media to end the persecution against Falun Gong and live
organ harvesting, a most atrocious crime against humanity.

The demonstration has drawn attention from
major Australian media.
Major local TV stations reported the peaceful protest.
Some international media also took footage of the activity.

Wu Fan, editor-in-chief of China Affairs magazine:
“Australian media and congress members regard human rights issues as very important.
They brought forward Falun Gong, Tibet and Xinjiang issues
as human rights problems.
Falun Gong practitioners also received interviews
from local media.
They are publicly talking about Falun Gong issues
and live organ harvesting now."

Wu Fan said such issues would have never been allowed
to be discussed in Beijing’s APEC meeting, nor in Myanmar’s East Asia Summit.
Wu Fan: “Those topics can only be touched in places
like Australia.
Therefore this time every issue Australia put forward
are sensitive regarding human rights, the CCP’s military
aggressiveness and persecution of Falun Gong.

They want Xi Jinping to respond to these issues,
which have been widely reported in the world."

A Minghui (minghui.org) report quoted Christine Milne,
an Australian senator and parliament leader
of the Australian Greens.

Milne said that if Australia does not touch human rights
issues on its homeland, Australia-China relations
would consist of trade and money only.

This will negatively impact Australia’s standpoints
and further impair global safety.

Craig Kelly, an Australian parliament member, also publicly
condemned the CCP for mandatory organ harvesting.

An Amnesty International statement said they had paid
close attention to human rights violations taking place
in China and other G20 member states.

Amnesty International seeks respect for fundamental
human rights including religious freedom, freedom of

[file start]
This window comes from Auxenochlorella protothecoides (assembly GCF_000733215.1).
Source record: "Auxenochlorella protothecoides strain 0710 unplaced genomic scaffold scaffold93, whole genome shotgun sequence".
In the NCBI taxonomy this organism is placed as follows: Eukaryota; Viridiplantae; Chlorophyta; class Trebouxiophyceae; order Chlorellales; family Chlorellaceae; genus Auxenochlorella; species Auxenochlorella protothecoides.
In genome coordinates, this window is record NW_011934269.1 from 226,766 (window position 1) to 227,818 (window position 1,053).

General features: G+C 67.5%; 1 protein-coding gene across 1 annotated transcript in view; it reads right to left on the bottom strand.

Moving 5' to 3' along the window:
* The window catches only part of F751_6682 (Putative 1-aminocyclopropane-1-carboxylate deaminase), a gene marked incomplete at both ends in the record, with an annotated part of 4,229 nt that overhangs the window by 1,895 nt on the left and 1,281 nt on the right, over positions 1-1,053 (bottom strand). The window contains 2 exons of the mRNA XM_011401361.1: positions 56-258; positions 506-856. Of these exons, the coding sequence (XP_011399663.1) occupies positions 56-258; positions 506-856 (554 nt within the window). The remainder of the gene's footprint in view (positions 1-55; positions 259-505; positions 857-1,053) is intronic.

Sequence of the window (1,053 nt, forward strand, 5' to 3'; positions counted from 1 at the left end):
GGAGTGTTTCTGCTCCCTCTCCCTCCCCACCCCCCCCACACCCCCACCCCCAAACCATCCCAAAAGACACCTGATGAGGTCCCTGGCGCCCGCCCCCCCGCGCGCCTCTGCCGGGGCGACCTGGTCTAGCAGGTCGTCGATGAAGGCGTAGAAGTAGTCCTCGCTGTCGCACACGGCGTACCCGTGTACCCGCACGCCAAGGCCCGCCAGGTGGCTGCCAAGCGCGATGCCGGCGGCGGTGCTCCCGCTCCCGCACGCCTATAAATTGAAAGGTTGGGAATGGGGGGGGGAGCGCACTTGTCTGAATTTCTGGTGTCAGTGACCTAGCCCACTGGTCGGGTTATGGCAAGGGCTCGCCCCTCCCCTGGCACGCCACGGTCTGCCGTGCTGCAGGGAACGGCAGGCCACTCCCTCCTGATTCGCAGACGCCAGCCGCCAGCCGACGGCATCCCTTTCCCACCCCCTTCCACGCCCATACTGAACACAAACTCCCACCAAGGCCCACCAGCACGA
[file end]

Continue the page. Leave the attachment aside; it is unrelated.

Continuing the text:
speech and freedom of association.

Restriction over those rights by any government in any
situation is a violation of fundamental human rights.

Besides human rights issues, the CCP’s military expansion
was also criticized by other G20 members during the summit.

On the 15th, U.S. president Obama addressed his Asia-Pacific
policy in a speech at The University of Queensland.

Obama’s tone has toughened up compared
to his talks in Beijing.
In his speech, Obama said the United States will strengthen
its role in the region, and demand the CCP, “adhere
to the same rules as other nations, whether in trade
or on the seas."
Obama cited dangers that could undermine regional
development, including North Korea’s nuclear and missile
programs, disputes escalation over territory
and the failure to uphold universal human rights.

Obama indirectly warned the CCP by saying, “Asia’s security
order must not be based on coercion or intimidation…
where big nations bully the small, but on alliances
for mutual security."
This is regarded as criticizing the CCP’s aggressiveness
in South China Sea disputes.

On 16th, U.S. president Obama, Australia’s Prime Minister
Abbott and Japan’s Prime Minister Abe held their first
trilateral meetings in seven years.

The meeting was no longer kept secret, which is
regarded as sending a warning message to the CCP.

Interview/YiRu Edit/LiQian